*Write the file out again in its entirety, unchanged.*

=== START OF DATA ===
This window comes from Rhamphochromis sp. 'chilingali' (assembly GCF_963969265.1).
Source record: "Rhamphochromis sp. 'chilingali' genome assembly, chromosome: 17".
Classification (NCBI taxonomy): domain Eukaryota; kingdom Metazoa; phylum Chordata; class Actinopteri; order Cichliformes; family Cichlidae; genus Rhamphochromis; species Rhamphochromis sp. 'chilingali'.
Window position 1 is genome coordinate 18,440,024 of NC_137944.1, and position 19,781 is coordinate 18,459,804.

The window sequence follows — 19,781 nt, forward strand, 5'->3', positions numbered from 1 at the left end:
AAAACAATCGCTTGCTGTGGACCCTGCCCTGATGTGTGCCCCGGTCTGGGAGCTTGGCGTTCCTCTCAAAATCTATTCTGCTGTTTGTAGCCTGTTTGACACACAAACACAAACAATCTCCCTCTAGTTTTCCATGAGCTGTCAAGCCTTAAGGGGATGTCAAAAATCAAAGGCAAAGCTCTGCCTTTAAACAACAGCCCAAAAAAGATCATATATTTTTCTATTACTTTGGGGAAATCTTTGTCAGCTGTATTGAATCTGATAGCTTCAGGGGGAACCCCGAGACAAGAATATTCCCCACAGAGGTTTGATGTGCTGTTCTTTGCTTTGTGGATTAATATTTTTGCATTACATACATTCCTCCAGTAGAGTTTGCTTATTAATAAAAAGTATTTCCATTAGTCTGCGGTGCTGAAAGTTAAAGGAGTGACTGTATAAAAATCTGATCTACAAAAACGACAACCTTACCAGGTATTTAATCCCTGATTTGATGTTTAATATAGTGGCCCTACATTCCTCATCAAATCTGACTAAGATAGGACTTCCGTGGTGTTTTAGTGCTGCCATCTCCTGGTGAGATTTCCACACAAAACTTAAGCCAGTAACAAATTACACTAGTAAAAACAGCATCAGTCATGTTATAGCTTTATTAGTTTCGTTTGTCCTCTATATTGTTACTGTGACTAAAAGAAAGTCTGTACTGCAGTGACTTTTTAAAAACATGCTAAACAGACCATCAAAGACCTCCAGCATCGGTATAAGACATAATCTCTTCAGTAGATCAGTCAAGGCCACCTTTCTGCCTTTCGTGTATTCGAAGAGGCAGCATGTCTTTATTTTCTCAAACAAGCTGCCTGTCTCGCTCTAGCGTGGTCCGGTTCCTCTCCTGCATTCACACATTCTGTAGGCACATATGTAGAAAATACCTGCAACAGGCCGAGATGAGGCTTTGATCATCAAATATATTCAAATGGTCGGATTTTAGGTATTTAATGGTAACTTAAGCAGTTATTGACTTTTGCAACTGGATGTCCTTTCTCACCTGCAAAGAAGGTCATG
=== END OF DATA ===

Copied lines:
This window comes from Rhamphochromis sp. 'chilingali' (assembly GCF_963969265.1).
Source record: "Rhamphochromis sp. 'chilingali' genome assembly, chromosome: 17".
Classification (NCBI taxonomy): domain Eukaryota; kingdom Metazoa; phylum Chordata; class Actinopteri; order Cichliformes; family Cichlidae; genus Rhamphochromis; species Rhamphochromis sp. 'chilingali'.
Window position 1 is genome coordinate 18,440,024 of NC_137944.1, and position 19,781 is coordinate 18,459,804.

The window sequence follows — 19,781 nt, forward strand, 5'->3', positions numbered from 1 at the left end:
AAAACAATCGCTTGCTGTGGACCCTGCCCTGATGTGTGCCCCGGTCTGGGAGCTTGGCGTTCCTCTCAAAATCTATTCTGCTGTTTGTAGCCTGTTTGACACACAAACACAAACAATCTCCCTCTAGTTTTCCATGAGCTGTCAAGCCTTAAGGGGATGTCAAAAATCAAAGGCAAAGCTCTGCCTTTAAACAACAGCCCAAAAAAGATCATATATTTTTCTATTACTTTGGGGAAATCTTTGTCAGCTGTATTGAATCTGATAGCTTCAGGGGGAACCCCGAGACAAGAATATTCCCCACAGAGGTTTGATGTGCTGTTCTTTGCTTTGTGGATTAATATTTTTGCATTACATACATTCCTCCAGTAGAGTTTGCTTATTAATAAAAAGTATTTCCATTAGTCTGCGGTGCTGAAAGTTAAAGGAGTGACTGTATAAAAATCTGATCTACAAAAACGACAACCTTACCAGGTATTTAATCCCTGATTTGATGTTTAATATAGTGGCCCTACATTCCTCATCAAATCTGACTAAGATAGGACTTCCGTGGTGTTTTAGTGCTGCCATCTCCTGGTGAGATTTCCACACAAAACTTAAGCCAGTAACAAATTACACTAGTAAAAACAGCATCAGTCATGTTATAGCTTTATTAGTTTCGTTTGTCCTCTATATTGTTACTGTGACTAAAAGAAAGTCTGTACTGCAGTGACTTTTTAAAAACATGCTAAACAGACCATCAAAGACCTCCAGCATCGGTATAAGACATAATCTCTTCAGTAGATCAGTCAAGGCCACCTTTCTGCCTTTCGTGTATTCGAAGAGGCAGCATGTCTTTATTTTCTCAAACAAGCTGCCTGTCTCGCTCTAGCGTGGTCCGGTTCCTCTCCTGCATTCACACATTCTGTAGGCACATATGTAGAAAATACCTGCAACAGGCCGAGATGAGGCTTTGATCATCAAATATATTCAAATGGTCGGATTTTAGGTATTTAATGGTAACTTAAGCAGTTATTGACTTTTGCAACTGGATGTCCTTTCTCACCTGCAAAGAAGGTCATG